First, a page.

Iput to cut project emissions by 40% on path to net zero

Property investor has 5.2 million square feet of office and logistics assets, mainly in Dublin

Iput, the leading Irish commercial property investment group and developer, said it is planning to cut carbon emissions from new developments and major refurbishment projects by 40 per cent under its plans to achieve net zero by the end of the decade.

The company, which has 5.2 million square feet of office and logistics assets, mainly in Dublin, also said that is targeting a 33 per cent reduction in the energy intensity of its managed portfolio and moving to 100 per cent renewable energy for occupier electricity by 2025.

Iput, led by chief executive Niall Gaffney, will use carbon removal initiatives where the impact is verified to offset residual emissions that it cannot address directly. Offsets can include buying carbon credits from the likes of mature tree-planting projects or sophisticated carbon removal technology.

“Our goal is to build long-term resilience into our estate,” said Mr Gaffney. “An authentic commitment to sustainability is central to building that resilience.”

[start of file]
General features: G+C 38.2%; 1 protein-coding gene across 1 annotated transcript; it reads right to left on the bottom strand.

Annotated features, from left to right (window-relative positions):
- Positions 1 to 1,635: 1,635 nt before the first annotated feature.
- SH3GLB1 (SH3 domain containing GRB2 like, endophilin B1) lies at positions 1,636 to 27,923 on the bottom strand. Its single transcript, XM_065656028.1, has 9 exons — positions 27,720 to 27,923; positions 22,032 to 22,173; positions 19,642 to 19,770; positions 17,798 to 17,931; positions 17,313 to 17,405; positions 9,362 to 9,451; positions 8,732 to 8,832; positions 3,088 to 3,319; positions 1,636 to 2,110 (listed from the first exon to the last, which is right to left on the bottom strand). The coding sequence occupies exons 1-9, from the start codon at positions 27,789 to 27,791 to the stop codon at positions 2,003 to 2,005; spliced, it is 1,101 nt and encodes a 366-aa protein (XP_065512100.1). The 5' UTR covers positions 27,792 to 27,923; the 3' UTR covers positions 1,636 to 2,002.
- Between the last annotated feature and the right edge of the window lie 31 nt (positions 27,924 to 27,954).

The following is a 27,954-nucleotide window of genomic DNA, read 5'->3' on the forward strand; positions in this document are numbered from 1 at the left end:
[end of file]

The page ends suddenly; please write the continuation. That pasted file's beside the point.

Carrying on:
Mr Gaffney said that real estate valuers hired by property companies to carry out valuation exercises for financial accounts are beginning to ask for energy rating certificates. Buildings that are not sufficiently energy efficient are being marked down and may, in time, become so-called stranded assets that have been prematurely written down.

“We believe climate action requires a holistic approach which extends to building better places and fostering local neighbourhoods that are sustainable, economically and socially,” he said. “Our approach to sustainability and placemaking, build strength and long term resilience into our business which supports superior performance through the real estate cycle.”

Iput is also creating a fund of about €7 million fund between now and 2030, financed by an internal levy the company is placing on carbon generated by its developments, that will support research into low carbon technologies, upskill the supply chain and support initiatives to help occupiers reduce their carbon emissions, it said.

Joe Brennan

Joe Brennan

Joe Brennan is Markets Correspondent of The Irish Times